It’s bizarre how we wrap tasks in an artificial scaffolding of lists and timelines, knowing that, inevitably, a surprising gust of wind will blow through, crumbling your weak scaffolding as you scramble to rearrange timelines and to-dos. When it comes to yard maintenance and gardening goals for this summer, I entered June with a firm idea that we’d focus on growing vegetables in the pre-existing raised beds, while watching the patterns in the yard, observing sunlight, shade, and radiant heat.
We bought a home with two rectangles of “grass” in the front yard, untouched and shabby. I didn’t want to deal with the grass until next year, a lesson learned from previous undertakings of excitedly buying too many plants and too much compost and then having everything suffer because I didn’t have time to care for all of the new transplants. The small concession I gave to the front-yard was to reconstruct our raised bed from our former house and place it in a sunny left corner. This bed has already proven quite productive: I recently dug up fifteen pounds of potatoes and just planted four Waltham butternut squash starts, grown from Hudson Valley Seed Library seeds.
Of course, there’s an underlying reason that certain tasks become elevated to greater importance. Money, time, weather, exhaustion. Or irritation. About a month ago, we reached a point where we could no longer exit or enter the house without complaining about the ugly grass. “I hate the grass.” “I can’t wait to rip up the grass and plant perennials and a tree.” Or – “I always complain about giant swaths of grass in people’s front yards and now I’m that person.”
One weekend, rather impulsively, Justin and I looked at each other, determination and eagerness on both our faces, and strode down to the Portland Nursery. We were done with the grass. We shoved aside other tasks in the yard – building another raised bed, fixing the fence – and walked around the nursery, gathering ideas for perennial plants that might one day grow together to form a lovely, unified front yard garden. Our only purchase at the nursery that day was a cuttlefish hoe.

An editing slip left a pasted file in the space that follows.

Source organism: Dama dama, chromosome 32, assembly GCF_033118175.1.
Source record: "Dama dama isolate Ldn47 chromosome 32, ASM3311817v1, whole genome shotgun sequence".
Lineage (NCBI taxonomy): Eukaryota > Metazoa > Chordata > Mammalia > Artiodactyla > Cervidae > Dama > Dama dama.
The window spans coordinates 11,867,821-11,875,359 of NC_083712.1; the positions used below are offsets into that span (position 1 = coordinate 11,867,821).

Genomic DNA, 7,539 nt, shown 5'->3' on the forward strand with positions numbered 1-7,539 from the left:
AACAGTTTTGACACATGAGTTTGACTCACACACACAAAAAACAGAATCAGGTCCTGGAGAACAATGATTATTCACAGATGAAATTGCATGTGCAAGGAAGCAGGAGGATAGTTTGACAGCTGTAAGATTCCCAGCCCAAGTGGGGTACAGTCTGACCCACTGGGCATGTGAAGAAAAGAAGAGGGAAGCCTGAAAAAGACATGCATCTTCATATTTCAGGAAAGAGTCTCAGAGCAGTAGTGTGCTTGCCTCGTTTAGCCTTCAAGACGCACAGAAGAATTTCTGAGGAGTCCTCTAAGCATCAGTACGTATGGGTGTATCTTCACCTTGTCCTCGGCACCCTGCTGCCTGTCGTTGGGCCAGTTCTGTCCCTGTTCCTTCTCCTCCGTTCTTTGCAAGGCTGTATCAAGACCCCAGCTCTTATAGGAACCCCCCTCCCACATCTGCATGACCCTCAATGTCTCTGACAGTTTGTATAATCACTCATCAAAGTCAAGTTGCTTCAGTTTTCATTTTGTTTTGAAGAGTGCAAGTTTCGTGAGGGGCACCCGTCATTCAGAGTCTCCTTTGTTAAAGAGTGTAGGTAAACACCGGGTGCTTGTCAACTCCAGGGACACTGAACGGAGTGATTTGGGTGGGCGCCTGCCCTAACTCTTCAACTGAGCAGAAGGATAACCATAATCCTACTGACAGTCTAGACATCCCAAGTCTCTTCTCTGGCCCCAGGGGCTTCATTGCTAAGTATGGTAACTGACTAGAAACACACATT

Have you seen this tool? It’s both impressive and impressively scary. One side features a sharp edged hoe, the other side a three pronged device. We flung it over our heads, landing the prongs into the sod and weeds and pulling up. It was a slow and laborious process, but very satisfying, if a bit primal. As a Game of Thrones viewer, I could easily see one of the Wildlings wielding a weapon just like this to great effect on the men of the Night’s Watch. As for me, the sod had it coming and I showed it no mercy. It took five hours, but we eventually ripped out two thirds of the right side of our front yard, amending the rock hard soil beneath with copious amounts of compost.
We then planted a selection of bushes, grasses, and bee and butterfly attractors (coreopsis, sedum, yarrow, artemisia) all designed to come back bigger and happier with each year. We saved a spot for a tree and set up an irrigation system to ensure that the transplants received adequate water to their roots. Now when I walk outside, I view part of the front yard tenderly, noticing when a certain plant has grown an inch or when another needs deadheading or more water. This perennial garden has created more “work” but the work is in inverse proportion to the pleasure it brings. I need a few months to let my muscles recover, and then Justin and I will be calling that cuttlefish hoe back to active duty to rip out the rest of the grass.
The other exciting and arduous task of June and July was tackling a giant pile of dirt and bamboo we inherited from the previous owners. I call it a compost pile for shorthand, and there seems to be some loamy stuff at the very bottom, but the top and middle are 99% bamboo stumps, roots, 12 foot tall sticks, weeds, ivy, sticks, and nuts from our filbert tree. We made hundreds of wheelbarrow trips to an eco-dumpter parked in our front area, while simultaneously ripping out a 14 x 8 foot swatch of ivy under three pine trees. The ivy vines went six or eight vines deep. Each time I thought I’d reached the end of one vine, another would pop up. (The cuttlefish hoe came in handy for this project, too, along with another Japanese garden tool, the hori hori knife).
As we rest our tired bodies from those two tasks, I can enjoy sitting on the deck staring at our tomatoes, two of which resemble small trees. The tomatoes, including seven that I grew from seed (Brandywide and Black Krim varieties) are excelling, putting out fruit and shoots at rapid speed. I pulled our two varieties of peas last month, replacing the two areas with fava beans and scarlet runner beans. I’ve also direct sowed Baker Creek dark red beets and added basil to every spare patch I can find. Scaffolding and structure be damned: July in the garden has been exhausting but also our most productive month to date.